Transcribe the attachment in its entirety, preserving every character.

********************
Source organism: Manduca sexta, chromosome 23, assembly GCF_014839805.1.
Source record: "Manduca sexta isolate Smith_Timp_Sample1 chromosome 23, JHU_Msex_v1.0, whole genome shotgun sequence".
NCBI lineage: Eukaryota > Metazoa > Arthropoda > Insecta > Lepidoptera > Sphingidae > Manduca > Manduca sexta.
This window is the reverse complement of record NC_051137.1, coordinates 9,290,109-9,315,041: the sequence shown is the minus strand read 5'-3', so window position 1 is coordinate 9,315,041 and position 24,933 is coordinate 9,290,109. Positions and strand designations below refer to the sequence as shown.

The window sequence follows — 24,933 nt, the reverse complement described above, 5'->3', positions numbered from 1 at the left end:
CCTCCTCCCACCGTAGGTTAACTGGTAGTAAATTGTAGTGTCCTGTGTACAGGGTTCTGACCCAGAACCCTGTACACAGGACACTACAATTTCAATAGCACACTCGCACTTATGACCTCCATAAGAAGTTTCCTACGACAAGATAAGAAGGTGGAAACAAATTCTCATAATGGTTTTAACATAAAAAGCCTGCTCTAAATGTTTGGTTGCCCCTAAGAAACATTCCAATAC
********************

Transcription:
Source organism: Manduca sexta, chromosome 23, assembly GCF_014839805.1.
Source record: "Manduca sexta isolate Smith_Timp_Sample1 chromosome 23, JHU_Msex_v1.0, whole genome shotgun sequence".
NCBI lineage: Eukaryota > Metazoa > Arthropoda > Insecta > Lepidoptera > Sphingidae > Manduca > Manduca sexta.
This window is the reverse complement of record NC_051137.1, coordinates 9,290,109-9,315,041: the sequence shown is the minus strand read 5'-3', so window position 1 is coordinate 9,315,041 and position 24,933 is coordinate 9,290,109. Positions and strand designations below refer to the sequence as shown.

The window sequence follows — 24,933 nt, the reverse complement described above, 5'->3', positions numbered from 1 at the left end:
CCTCCTCCCACCGTAGGTTAACTGGTAGTAAATTGTAGTGTCCTGTGTACAGGGTTCTGACCCAGAACCCTGTACACAGGACACTACAATTTCAATAGCACACTCGCACTTATGACCTCCATAAGAAGTTTCCTACGACAAGATAAGAAGGTGGAAACAAATTCTCATAATGGTTTTAACATAAAAAGCCTGCTCTAAATGTTTGGTTGCCCCTAAGAAACATTCCAATAC